My friend’s daughter once told me that she figured a relatively new, Asian classmate was intelligent just by looking at her. She then followed the statement with, “I wonder if I made that assumption because of her race,” and proceeded to analyze her thought process.
Undoubtedly, as a parent, an educator, and as an equity-minded blogger, I was impressed by the child’s self-reflective analysis. Ascribing intelligence or assuming the lack thereof based on race is the second micro aggression among the ten I teach about in my social justice workshops. (The first is forever alien in one’s own land.) This young lady was analyzing her own propensity to commit this micro aggression and could serve as an example for all of us when it comes to examining our own responses to the biases taught to us by society.
Microaggressions are seemingly small statements or actions that indirectly or subtly insult or harm others based on race (or other identity factors). When it comes to Asians, it is not easy to see why assuming intelligence is harmful. The model minority myth is the assumption that all Asians are highly intelligent and hardworking, therefore, successful in educational settings, especially in math and science. An extension of this myth is that Asians are only doctors and engineers. While this micro aggression sounds like a complement, (I mean who doesn’t want to be considered intelligent), it is harmful because it reduces an entire race to a caricature. It prohibits individual differences and can potentially mask an Asian student’s need for academic intervention, especially in math and science. Because this intelligence is most often narrowly associated with high paying STEM fields, Asian students who have a passion for liberal arts, creative fields, or sports often feel pressured to fit in and therefore, have to put aside their own passions and enter more ostensibly lucrative fields in which they have little to no interest. The pressure to fit into this myth is likely one of the causes of higher than average suicidal ideations among American-born, Asian American women compared to other races. Statements such as, “I expect better from you” to an Asian American student who may be struggling in school, or “Are you going to become a doctor or engineer when you grow up?” are examples of statements that can pierce at Asian students’ identities.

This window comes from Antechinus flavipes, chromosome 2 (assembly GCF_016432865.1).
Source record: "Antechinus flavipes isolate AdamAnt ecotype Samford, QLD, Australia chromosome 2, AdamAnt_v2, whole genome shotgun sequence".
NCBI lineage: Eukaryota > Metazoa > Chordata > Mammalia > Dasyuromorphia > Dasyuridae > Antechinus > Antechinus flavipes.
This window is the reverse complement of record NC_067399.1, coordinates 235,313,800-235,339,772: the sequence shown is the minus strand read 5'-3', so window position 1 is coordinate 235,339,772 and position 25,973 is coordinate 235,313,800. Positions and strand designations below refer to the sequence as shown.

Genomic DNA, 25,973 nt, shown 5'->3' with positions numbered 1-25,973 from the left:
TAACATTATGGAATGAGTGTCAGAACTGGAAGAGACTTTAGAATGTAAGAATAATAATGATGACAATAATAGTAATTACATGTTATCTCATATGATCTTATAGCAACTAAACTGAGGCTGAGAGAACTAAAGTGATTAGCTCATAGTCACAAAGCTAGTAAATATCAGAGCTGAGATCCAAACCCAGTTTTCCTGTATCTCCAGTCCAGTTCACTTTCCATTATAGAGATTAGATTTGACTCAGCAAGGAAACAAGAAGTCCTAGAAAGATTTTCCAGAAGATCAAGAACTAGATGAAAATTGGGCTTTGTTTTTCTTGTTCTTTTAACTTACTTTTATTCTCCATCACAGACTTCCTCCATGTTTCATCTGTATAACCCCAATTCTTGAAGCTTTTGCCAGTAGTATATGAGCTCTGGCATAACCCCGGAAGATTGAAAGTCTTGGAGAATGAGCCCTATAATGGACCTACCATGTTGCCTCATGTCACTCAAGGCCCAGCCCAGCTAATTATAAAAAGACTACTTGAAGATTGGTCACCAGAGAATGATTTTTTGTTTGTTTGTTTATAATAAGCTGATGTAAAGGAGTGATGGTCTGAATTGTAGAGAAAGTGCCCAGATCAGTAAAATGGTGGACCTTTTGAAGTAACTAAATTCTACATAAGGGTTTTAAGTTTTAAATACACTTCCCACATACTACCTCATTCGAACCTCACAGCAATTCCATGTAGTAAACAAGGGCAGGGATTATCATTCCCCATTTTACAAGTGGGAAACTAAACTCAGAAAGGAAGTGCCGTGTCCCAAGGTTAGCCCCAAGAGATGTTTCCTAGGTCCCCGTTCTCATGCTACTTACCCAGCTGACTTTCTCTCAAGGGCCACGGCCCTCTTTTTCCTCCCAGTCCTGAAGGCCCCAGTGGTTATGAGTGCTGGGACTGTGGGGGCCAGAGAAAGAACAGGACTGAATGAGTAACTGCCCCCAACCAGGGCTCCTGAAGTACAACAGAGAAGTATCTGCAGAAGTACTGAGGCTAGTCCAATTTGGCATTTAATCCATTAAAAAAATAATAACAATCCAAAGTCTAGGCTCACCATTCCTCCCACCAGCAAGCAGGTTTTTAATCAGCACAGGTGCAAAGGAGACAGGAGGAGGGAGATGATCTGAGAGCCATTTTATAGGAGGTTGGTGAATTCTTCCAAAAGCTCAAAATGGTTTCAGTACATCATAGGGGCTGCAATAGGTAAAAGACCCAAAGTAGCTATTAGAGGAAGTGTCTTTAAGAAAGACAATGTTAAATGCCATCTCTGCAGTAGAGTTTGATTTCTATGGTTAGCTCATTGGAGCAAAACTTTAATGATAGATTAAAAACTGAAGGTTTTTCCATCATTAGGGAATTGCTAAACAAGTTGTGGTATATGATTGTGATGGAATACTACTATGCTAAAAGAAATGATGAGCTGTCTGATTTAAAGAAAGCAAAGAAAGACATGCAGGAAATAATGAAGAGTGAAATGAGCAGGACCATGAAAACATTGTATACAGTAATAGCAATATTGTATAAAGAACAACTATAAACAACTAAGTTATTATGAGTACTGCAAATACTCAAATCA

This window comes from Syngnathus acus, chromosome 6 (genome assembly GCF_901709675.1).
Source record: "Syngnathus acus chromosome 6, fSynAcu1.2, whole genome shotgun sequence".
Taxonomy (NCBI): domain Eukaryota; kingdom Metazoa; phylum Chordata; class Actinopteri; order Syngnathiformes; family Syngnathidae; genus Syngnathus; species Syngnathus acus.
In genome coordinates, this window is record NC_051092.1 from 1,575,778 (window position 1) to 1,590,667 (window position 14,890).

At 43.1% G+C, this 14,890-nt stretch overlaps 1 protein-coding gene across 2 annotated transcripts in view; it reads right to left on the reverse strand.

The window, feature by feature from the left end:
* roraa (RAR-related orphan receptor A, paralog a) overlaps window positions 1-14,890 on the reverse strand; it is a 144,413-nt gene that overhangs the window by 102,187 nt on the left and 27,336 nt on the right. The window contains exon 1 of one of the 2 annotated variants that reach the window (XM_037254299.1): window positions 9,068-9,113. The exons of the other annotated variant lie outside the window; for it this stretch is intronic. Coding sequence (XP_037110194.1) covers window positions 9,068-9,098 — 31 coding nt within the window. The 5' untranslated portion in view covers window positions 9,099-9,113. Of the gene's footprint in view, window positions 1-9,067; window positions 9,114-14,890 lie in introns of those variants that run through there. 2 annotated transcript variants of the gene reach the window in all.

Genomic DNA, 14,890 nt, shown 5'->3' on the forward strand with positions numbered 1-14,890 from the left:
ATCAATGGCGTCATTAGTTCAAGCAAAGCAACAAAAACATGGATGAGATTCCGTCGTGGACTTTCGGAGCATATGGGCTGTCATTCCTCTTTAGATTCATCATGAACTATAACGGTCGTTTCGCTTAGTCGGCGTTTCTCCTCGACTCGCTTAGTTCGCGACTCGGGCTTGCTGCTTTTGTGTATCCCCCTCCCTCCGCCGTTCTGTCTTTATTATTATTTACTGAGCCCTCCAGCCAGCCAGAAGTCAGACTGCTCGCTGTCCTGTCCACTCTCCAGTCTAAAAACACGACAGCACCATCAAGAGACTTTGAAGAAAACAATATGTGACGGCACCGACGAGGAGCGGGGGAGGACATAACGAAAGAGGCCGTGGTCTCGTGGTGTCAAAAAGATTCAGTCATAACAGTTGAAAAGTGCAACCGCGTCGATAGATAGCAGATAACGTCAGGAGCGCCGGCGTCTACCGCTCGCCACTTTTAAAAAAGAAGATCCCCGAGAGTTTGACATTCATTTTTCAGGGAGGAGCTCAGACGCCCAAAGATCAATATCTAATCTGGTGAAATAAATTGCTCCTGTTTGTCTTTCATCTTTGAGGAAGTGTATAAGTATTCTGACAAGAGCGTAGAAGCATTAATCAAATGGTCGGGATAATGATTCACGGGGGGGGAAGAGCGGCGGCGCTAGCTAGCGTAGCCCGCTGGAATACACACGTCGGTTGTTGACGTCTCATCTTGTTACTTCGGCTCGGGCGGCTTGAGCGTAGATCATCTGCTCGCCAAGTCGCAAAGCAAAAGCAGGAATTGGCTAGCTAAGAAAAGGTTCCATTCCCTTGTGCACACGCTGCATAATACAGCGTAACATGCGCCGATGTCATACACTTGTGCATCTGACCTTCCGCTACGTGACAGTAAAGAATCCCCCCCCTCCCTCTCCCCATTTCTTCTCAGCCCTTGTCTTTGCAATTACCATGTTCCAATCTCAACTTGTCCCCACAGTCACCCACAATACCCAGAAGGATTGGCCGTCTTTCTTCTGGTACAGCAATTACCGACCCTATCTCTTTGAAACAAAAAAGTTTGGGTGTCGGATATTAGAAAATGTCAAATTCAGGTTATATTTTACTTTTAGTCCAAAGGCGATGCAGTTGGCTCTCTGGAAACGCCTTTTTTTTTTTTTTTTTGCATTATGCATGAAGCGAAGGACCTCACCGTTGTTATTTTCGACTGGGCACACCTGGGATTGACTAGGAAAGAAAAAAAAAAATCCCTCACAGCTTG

The flip side of this micro aggression is the assumption that a minority individual is not as intelligent as someone who is White simply because of race. All students of color can be victims of this stereotype (even Asians), but this stereotype tends to impact Hispanics, Native Americans, and African Americans more. Using the term “achievement gap,” in itself is a micro aggression that suggests that the gap in test scores between White and minority students is in someway the fault of the minority student for “not achieving” whether due to a supposed lack of innate intelligence or hard work. Such negative stereotypes, especially when espoused by the teacher, gives rise to the internalization of self doubt on the part of minority children, which in turn leads to poorer performance. Furthermore, when teachers embrace the pobrecito mentality, a term I use to describe the teacher who “loves” their students but feels sorry for them and therefore, lowers their expectations, students are not given the same opportunities to learn. They are not given the same level of feedback, the same push forward, the same phone calls home when not performing up to par, etc. Finally, when examining data, minority students’ data are often not disaggregated and when they are, excuses are made rather than a deep analysis of how instruction can be improved. Statements such as “You are a credit to your race,” “It’s okay if you don’t understand,” or “Wow! You’re so smart!” (with a tone of surprise) are examples of micro aggressions that message to students that people of their race are not expected to be smart.